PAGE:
Observe reindeer herding and take a thrilling sledge ride

Sports Center
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Saamis with Reindeer and Pulk
© Norman Price / Alamy Stock Photo
Reindeer husbandry and herding is one of the oldest traditional livelihoods of the Sámi people, dating back to the Stone Age. These days, herding is most often combined with other occupations, commonly in the tourism sector. So finding a friendly local to take you out on an enchanting sledge ride is not too difficult.

Go foraging for berries

Architectural Landmark
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Lingonberries mixed with wild blueberries in jar lit with sun beside a pine tree among lingonberry and blueberry (with reddened leaves) plants.
© David Bokuchava / Alamy Stock Photo
Foraging is a classic Finnish pastime. The long summer nights and midnight sun create the perfect environment for ripening all kinds of delicious berries – including cloudberries, lingonberries, blueberries, crowberries and cranberries. Finland’s policy, “everyman’s right,” ensures you’re free to pick whatever you find, and a local expert will be able to show you the best places to look.

Taste local cuisine

Restaurant, Finnish, $$$
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Sauteed reindeer venison steak served with mashed potatoes and lingonberry  -   traditional meal from Lapland, especially in Finland, Sweden, Norway a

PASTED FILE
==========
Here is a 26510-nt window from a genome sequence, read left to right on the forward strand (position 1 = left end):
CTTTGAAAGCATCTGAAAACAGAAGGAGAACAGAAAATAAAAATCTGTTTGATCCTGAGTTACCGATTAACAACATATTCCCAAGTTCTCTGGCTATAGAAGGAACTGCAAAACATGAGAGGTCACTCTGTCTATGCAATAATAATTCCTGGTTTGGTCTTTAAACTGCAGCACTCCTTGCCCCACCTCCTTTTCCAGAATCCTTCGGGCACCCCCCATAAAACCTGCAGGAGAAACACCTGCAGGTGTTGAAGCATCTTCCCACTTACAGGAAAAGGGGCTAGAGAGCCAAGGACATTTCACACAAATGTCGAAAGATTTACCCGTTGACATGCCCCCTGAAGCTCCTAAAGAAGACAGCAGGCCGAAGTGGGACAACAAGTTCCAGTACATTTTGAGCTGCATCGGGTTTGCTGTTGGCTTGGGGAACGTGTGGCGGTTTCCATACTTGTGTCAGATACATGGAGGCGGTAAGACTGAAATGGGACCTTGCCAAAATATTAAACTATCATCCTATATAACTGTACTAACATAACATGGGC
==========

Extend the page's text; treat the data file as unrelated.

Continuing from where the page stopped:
© Alexander Mychko / Alamy Stock Photo
Have you ever tried reindeer meat? Or what about “arctic gold,” the rare, highly nutritious cloudberry? Sample some on soft bread, cheese, or leipäjuusto, for a truly local delight. Fish such as brown trout and salmon are cooked slowly on an open fire, and mushrooms are in abundant supply. Sámi cuisine is simple but fresh and delicious, sourced straight from the land, lakes and rivers. Ask for the traditional salmon soup in any tavern and you won’t be disappointed.

Discover the art of Sámi jewellery-making

Shop, Store
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Laplander traditional costume
© NTB Scanpix / Alamy Stock Photo
The eight Sámi seasons form the backdrop of the community’s relationship with the natural world. The significance of the seasons can be found in their traditional jewellery, which is still made with time-honoured methods. One of the most symbolic pieces is the risku or solju, decorated with tiny silver or gold plates, and is reminiscent of the sun. The risku is worn at weddings, on the brightly coloured national dress, to keep the scarf in place.

Head to the Indigenous Peoples’ Film Festival

Cinema
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If you’re in Inari in January, you must go along to the Skábmagovat (Reflections of the Endless Night). This is no ordinary film festival, and you may want to swap your popcorn for hot chocolate – watching a Finnish film in a theatre made entirely of snow, in sub-zero temperatures, is an experience you won’t soon forget. The festival aims to strengthen mutual relations among the indigenous people, but welcomes visitors from all different cultures.
These recommendations were updated on August 31, 2021 to keep your travel plans fresh. This article is an updated version of a story created by Celia Topping